Facing the future: Preserving the past

One of Julie-Ann's drawings.

After visiting family living in Myanmar, artist Julie-Ann Pedida fell in love with the country and decided to stay on permanently in 2015. She then began working on a collection of portraits of the people she met during her travels. In addition to being the Head of Art at Dulwich College she has also stated working with YGN Walls to bring art to the streets of Yangon. Here she talks about her art and her inspiration.

Since the first day I moved here, I have been amazed by the people I saw in markets, in downtown, on the streets and on my travels around Myanmar, there is such a variety of faces from the young to the old.

Julie-Ann Pedida.

Emerging countries like Myanmar are moving fast, opening themselves to the world. This comes with a price; sometimes the country’s heritage, the culture and what makes them who they are can get lost in the process. With my art I’m trying to keep the traditional idea of the people I see in Myanmar, but put my modern graphic twist to the images with bright pop art-styled colours. I’m trying to portray the happy vibrant feeling that this country and the people give.

I continue to develop and refine my style, but it’s always colourful and bold. I grew up by the seaside, first in the Philippines then in Phuket, so that is where I acquired my taste for bright and lively colours.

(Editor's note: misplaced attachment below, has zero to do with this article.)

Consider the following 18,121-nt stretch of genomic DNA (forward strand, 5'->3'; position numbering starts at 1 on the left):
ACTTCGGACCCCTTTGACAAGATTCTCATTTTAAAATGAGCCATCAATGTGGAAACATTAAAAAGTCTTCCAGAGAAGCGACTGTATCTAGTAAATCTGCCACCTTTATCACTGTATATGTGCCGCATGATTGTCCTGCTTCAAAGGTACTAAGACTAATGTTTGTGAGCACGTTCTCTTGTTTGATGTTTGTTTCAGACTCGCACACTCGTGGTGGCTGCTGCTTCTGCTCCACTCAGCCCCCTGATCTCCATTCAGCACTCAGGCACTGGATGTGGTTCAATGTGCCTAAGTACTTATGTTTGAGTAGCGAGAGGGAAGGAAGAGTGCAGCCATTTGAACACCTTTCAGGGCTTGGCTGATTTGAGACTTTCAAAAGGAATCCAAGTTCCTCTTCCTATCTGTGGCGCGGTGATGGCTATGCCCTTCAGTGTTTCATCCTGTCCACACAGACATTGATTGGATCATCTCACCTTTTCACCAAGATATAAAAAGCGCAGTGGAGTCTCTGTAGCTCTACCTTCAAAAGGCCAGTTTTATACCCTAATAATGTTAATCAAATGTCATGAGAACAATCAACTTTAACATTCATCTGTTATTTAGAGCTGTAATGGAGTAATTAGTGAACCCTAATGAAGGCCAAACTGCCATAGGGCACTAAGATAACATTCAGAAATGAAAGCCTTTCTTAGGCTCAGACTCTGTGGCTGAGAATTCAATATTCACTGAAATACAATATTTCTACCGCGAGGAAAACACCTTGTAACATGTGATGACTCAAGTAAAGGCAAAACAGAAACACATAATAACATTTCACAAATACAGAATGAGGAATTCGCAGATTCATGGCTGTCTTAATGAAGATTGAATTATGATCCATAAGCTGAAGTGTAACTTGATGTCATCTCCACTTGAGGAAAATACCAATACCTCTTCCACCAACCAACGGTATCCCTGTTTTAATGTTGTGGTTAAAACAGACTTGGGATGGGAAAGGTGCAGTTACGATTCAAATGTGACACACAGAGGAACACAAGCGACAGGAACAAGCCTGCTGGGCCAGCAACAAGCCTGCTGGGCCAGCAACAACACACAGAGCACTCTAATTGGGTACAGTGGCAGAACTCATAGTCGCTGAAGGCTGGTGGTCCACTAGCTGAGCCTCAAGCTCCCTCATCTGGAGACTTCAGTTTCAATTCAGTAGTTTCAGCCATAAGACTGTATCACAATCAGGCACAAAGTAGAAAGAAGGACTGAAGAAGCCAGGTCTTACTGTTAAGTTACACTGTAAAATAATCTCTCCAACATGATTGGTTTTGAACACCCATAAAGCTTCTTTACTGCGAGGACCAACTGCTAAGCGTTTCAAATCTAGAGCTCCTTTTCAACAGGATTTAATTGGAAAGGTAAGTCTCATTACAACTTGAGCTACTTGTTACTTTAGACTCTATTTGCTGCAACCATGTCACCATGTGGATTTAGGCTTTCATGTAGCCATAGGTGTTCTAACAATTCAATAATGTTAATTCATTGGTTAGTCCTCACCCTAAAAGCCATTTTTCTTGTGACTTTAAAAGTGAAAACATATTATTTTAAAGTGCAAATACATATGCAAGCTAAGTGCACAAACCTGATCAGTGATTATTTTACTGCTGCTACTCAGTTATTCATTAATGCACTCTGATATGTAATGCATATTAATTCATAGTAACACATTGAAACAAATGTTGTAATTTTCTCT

My source of inspiration is unlimited as it comes from my travels and who ever I come across in my everyday life. I have been to Ngwe Saung, Hpa An, Bagan, Mandaly and Hsipaw where I did a 10-hour hike in the Shan mountains. I take photographs when I travel and I make sketches from those photographs. Then I digitalize my sketches on Photoshop and that’s where I play around with colours, concepts and patterns. I’m constantly experimenting.

I’ve created a series of Chin ladies as well as monks and girls with thanaka which I want to continue to build on. I draw a lot of girls; I just love all the details from the thanaka on their faces to the flowers in their hair. It’s an art in itself and part of the Myanmar’s heritage. I come from a small village in the Philippines and it gives me the feeling of home, I’ve always had a huge interest in tribes and people in small villages.

I have been testing out printing my art onto t-shirts, and in the future I want to exand to prints on tote bags, purses and notebooks. For now I have prints available for order in a variety of different sizes.

I joined YGN Walls a few weeks ago, after seeing their first mural on 35th Street. YGN Walls is an art collective, co-founded by Delphine De Lorme, that aims to make art more accessible in Yangon through working in collaboration with Doh Eain to develop street art. By creating art pieces on the walls of Yangon we wish to initiate an open-air gallery that will push people to discover the city through a new window, boost creativity and open-mindedness, and connect people through art. We have just started a new project on 41st Street Middle Block, where the YGN Walls workshop is based.

To see more from the collection or to inquire about print sales, please visit Instagram: @julieann.pedida.art.

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